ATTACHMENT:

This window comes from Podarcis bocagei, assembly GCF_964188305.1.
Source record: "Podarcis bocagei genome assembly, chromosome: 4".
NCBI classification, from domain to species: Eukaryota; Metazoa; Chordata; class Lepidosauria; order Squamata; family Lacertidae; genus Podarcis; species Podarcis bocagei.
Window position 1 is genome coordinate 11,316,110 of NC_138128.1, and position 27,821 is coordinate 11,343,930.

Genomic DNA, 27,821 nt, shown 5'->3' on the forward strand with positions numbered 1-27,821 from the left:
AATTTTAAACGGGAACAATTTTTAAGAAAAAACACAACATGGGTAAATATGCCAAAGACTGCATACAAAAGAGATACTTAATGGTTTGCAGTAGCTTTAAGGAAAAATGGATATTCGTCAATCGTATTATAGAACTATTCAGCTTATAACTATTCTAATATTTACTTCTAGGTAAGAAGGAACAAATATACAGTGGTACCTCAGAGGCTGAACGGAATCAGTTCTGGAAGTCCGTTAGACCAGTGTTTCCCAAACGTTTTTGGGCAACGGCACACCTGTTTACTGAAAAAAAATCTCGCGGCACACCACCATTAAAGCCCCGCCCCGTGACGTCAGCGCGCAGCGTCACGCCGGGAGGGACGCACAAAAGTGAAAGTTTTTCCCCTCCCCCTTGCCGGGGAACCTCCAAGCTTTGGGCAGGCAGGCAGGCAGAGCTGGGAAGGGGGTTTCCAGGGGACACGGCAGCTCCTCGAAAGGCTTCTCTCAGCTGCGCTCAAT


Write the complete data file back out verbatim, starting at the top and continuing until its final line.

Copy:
This window comes from Podarcis bocagei, assembly GCF_964188305.1.
Source record: "Podarcis bocagei genome assembly, chromosome: 4".
NCBI classification, from domain to species: Eukaryota; Metazoa; Chordata; class Lepidosauria; order Squamata; family Lacertidae; genus Podarcis; species Podarcis bocagei.
Window position 1 is genome coordinate 11,316,110 of NC_138128.1, and position 27,821 is coordinate 11,343,930.

Genomic DNA, 27,821 nt, shown 5'->3' on the forward strand with positions numbered 1-27,821 from the left:
AATTTTAAACGGGAACAATTTTTAAGAAAAAACACAACATGGGTAAATATGCCAAAGACTGCATACAAAAGAGATACTTAATGGTTTGCAGTAGCTTTAAGGAAAAATGGATATTCGTCAATCGTATTATAGAACTATTCAGCTTATAACTATTCTAATATTTACTTCTAGGTAAGAAGGAACAAATATACAGTGGTACCTCAGAGGCTGAACGGAATCAGTTCTGGAAGTCCGTTAGACCAGTGTTTCCCAAACGTTTTTGGGCAACGGCACACCTGTTTACTGAAAAAAAATCTCGCGGCACACCACCATTAAAGCCCCGCCCCGTGACGTCAGCGCGCAGCGTCACGCCGGGAGGGACGCACAAAAGTGAAAGTTTTTCCCCTCCCCCTTGCCGGGGAACCTCCAAGCTTTGGGCAGGCAGGCAGGCAGAGCTGGGAAGGGGGTTTCCAGGGGACACGGCAGCTCCTCGAAAGGCTTCTCTCAGCTGCGCTCAAT